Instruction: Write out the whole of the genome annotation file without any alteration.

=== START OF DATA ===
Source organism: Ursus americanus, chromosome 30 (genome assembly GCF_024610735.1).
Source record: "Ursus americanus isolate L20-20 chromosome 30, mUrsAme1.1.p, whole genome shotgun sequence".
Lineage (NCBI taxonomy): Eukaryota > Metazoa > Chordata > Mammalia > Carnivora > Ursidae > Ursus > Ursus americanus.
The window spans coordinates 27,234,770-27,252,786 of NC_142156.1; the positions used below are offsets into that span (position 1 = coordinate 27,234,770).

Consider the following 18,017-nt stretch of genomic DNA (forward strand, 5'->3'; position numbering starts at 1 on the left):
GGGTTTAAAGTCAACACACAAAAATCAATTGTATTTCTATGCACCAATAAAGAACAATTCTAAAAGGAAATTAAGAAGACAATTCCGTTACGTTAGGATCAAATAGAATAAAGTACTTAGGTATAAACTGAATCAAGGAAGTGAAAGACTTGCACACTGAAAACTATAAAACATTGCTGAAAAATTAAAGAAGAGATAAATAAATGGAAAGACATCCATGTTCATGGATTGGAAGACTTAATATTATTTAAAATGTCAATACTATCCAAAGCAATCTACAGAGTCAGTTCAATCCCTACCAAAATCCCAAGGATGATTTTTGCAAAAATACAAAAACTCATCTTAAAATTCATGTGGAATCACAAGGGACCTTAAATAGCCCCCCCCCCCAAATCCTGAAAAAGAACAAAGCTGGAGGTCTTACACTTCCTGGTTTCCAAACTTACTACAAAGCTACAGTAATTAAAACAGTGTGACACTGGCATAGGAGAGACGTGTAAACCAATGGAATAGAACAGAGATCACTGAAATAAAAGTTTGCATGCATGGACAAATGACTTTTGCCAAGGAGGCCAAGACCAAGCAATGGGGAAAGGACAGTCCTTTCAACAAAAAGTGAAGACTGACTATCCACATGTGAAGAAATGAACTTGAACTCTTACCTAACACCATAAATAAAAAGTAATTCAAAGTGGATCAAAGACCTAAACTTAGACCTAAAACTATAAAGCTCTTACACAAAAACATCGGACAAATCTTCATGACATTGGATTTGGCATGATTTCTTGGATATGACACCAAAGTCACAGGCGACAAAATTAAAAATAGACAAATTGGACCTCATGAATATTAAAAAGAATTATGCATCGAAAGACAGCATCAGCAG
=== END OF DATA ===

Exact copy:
Source organism: Ursus americanus, chromosome 30 (genome assembly GCF_024610735.1).
Source record: "Ursus americanus isolate L20-20 chromosome 30, mUrsAme1.1.p, whole genome shotgun sequence".
Lineage (NCBI taxonomy): Eukaryota > Metazoa > Chordata > Mammalia > Carnivora > Ursidae > Ursus > Ursus americanus.
The window spans coordinates 27,234,770-27,252,786 of NC_142156.1; the positions used below are offsets into that span (position 1 = coordinate 27,234,770).

Consider the following 18,017-nt stretch of genomic DNA (forward strand, 5'->3'; position numbering starts at 1 on the left):
GGGTTTAAAGTCAACACACAAAAATCAATTGTATTTCTATGCACCAATAAAGAACAATTCTAAAAGGAAATTAAGAAGACAATTCCGTTACGTTAGGATCAAATAGAATAAAGTACTTAGGTATAAACTGAATCAAGGAAGTGAAAGACTTGCACACTGAAAACTATAAAACATTGCTGAAAAATTAAAGAAGAGATAAATAAATGGAAAGACATCCATGTTCATGGATTGGAAGACTTAATATTATTTAAAATGTCAATACTATCCAAAGCAATCTACAGAGTCAGTTCAATCCCTACCAAAATCCCAAGGATGATTTTTGCAAAAATACAAAAACTCATCTTAAAATTCATGTGGAATCACAAGGGACCTTAAATAGCCCCCCCCCCCAAATCCTGAAAAAGAACAAAGCTGGAGGTCTTACACTTCCTGGTTTCCAAACTTACTACAAAGCTACAGTAATTAAAACAGTGTGACACTGGCATAGGAGAGACGTGTAAACCAATGGAATAGAACAGAGATCACTGAAATAAAAGTTTGCATGCATGGACAAATGACTTTTGCCAAGGAGGCCAAGACCAAGCAATGGGGAAAGGACAGTCCTTTCAACAAAAAGTGAAGACTGACTATCCACATGTGAAGAAATGAACTTGAACTCTTACCTAACACCATAAATAAAAAGTAATTCAAAGTGGATCAAAGACCTAAACTTAGACCTAAAACTATAAAGCTCTTACACAAAAACATCGGACAAATCTTCATGACATTGGATTTGGCATGATTTCTTGGATATGACACCAAAGTCACAGGCGACAAAATTAAAAATAGACAAATTGGACCTCATGAATATTAAAAAGAATTATGCATCGAAAGACAGCATCAGCAG